We are now witnessing a glut of economic and political pretensions. Throw into the mix a virulently vacuous use of the term “racist,” and we begin the emotional descent into a tribalism that can only lead to chaos.
“Wherever politics tries to be redemptive, it is promising too much. Where it wishes to do the work of God, it becomes not divine, but demonic.” — Joseph Cardinal Ratzinger, Truth and Tolerance (Ignatius Press, 2004), 116.
On secular religion
That the Woke Movement has become a secular religion is obvious to some and intuited by most. The Church of Woke, in its rapid ascendency, jettisoned reason to lighten the load on its chosen vessel of Sola Fide. In a blasphemous turn, God became the flotsam in Sola Fide’s wake. Wokeness, in its institutional guise of Black Lives Matter and long entrenched in our university system, is now militantly secular. Secularism, by definition, has no basis in spiritual or religious life. As such, it spurns metaphysics because the pursuit of “such nonsense” inevitably leads to contemplation of the divine.
To who or what might the congregation of the Church of Woke, then, devoid of both reason and revelation, profess their faith?
Some of the most influential adherents of Wokeness—academics, politicians, journalists, and entrenched bureaucrats—are extremely cynical. This is evinced by the sheer amount of cognitive dissonance necessary to maintain the Orwellian Newspeak now common in the 24/7 Woke news cycle where all is politicized. A politic that has severed ties from both reason and revelation can have faith in only one thing: earthly power. If the movement can seize the lion’s share of this power (by whatever means available), they will be in a position to redeem what has hitherto proved irredeemable: human society. They intend to create a utopia worthy of Hobbes’ Leviathan. Move over Marx, Stalin, Hitler, Chairman Mao, and Pol Pot—this time it’s really going to work!
In order to achieve this ever-elusive utopia, the proponents of Wokeness must not only ignore the transcendent inherent in our founding documents, they must get rid of it. Though some, such as Nancy Pelosi and Joe Biden (who both claim to be Catholic), pay lip service to the transcendent in order to expand their base and establish a moral advantage, in the next sentence they might advocate abortion or defy another primary tenet of natural law. When cognitive dissonance such as this becomes the modus operandi of the Woke, it is grounded upon a deep-seated conviction that reduces the concept of “human” to a technical term. The human, stripped of essence, can then be manipulated by Woke social engineers playing the part of a Deus mortalis. These mortal gods rule with an iron fist from thrones of confusion housed in the Castle of Dissonance.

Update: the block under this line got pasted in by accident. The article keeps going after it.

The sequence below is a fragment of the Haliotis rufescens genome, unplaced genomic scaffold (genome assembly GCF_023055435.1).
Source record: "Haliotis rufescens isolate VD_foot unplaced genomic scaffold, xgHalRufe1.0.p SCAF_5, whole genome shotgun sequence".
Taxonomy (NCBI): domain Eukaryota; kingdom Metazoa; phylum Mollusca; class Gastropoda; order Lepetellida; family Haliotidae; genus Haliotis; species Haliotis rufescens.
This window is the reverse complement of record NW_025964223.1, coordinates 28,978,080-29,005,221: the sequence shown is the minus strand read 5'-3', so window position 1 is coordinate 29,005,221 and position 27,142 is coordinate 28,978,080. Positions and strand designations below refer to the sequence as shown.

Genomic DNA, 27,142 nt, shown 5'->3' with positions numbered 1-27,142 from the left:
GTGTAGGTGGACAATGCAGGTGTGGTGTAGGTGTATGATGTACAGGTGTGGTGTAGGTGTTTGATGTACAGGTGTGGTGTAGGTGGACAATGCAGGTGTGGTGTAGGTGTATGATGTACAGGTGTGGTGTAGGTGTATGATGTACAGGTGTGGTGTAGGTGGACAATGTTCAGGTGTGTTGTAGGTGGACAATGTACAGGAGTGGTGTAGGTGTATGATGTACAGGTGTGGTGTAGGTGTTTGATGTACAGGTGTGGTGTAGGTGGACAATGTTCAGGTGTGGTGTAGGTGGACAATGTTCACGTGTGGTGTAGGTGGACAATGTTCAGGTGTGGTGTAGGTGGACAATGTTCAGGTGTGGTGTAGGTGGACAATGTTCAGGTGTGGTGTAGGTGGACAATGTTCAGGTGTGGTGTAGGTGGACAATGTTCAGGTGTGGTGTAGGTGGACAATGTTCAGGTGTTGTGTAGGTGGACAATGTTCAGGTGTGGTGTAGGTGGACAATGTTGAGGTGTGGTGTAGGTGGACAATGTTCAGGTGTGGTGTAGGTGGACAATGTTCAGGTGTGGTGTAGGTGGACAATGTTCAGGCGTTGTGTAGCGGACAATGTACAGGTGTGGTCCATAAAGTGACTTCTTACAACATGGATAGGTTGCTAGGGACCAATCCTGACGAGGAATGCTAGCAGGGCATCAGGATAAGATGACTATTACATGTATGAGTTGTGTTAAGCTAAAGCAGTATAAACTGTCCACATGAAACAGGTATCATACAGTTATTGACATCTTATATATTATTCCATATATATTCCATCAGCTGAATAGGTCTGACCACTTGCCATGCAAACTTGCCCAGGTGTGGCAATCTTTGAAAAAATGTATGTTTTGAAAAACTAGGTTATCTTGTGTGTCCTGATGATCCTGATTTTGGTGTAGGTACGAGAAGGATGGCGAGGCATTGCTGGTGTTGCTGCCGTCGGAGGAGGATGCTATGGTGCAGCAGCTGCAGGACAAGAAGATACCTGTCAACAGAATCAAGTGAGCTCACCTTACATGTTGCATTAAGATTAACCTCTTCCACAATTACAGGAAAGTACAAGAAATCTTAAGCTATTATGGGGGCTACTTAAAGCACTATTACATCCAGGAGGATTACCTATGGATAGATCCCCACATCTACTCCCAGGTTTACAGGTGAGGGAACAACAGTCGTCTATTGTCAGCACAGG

But what about the young people, those marching through the streets in inebriated Wokeness, some waving Black Lives Matter flags in righteous anger, others trembling with tears of genuine sorrow, and still others blind with rage and bent on the destruction of Western civilization? The passion of these young people is real; you can see it in their eyes. What’s more, you can hear it in their voices, if you care to listen. And listen we must if we hope to understand how they have come to so firmly believe in such glaring falsehoods. Misguided as they are, they deserve our understanding. Shutting them out runs the risk of widening the chasm to the point where voices no longer carry and we are incapable of communication. The impossibility of communication, where Logos is not only silent but extinct, would be Hell. We cannot allow Logos, upon which all communication depends, to be cancelled.
I am trying to listen. I have been reading essays for a graduate writing class this week. One of the papers was written by a student (I’ll call the writer Karl, a White, 40-something graduate student) who, like me, grew up in the Rocky Mountain West among poor, uneducated, colorful characters. In a fictional work, Karl’s essay might be likened to a Western rendition of a Carson McCullers story. But this was not a work of fiction. It was a confessional piece, a pouring over of past sins real and imagined, a crying out for a forgiveness that can never come.
It was an essay about Karl’s journey from being born a racist to becoming a vehement antiracist. I needed to be sure I understood what Karl was attempting to convey by the use of the term “antiracism.” In an internet search for purposes of clarification, I ran across several mentions of the 2019 book titled How to Be an Antiracist by Ibram X Kendi. I had never heard of Kendi before reading Karl’s paper. What I found was shocking. The premise of the New York Times bestseller is founded on an elementary logical fallacy that collapses Kendi’s argument from the get-go. Maybe this is why Karl’s essay, from a philosophical reading, made no sense.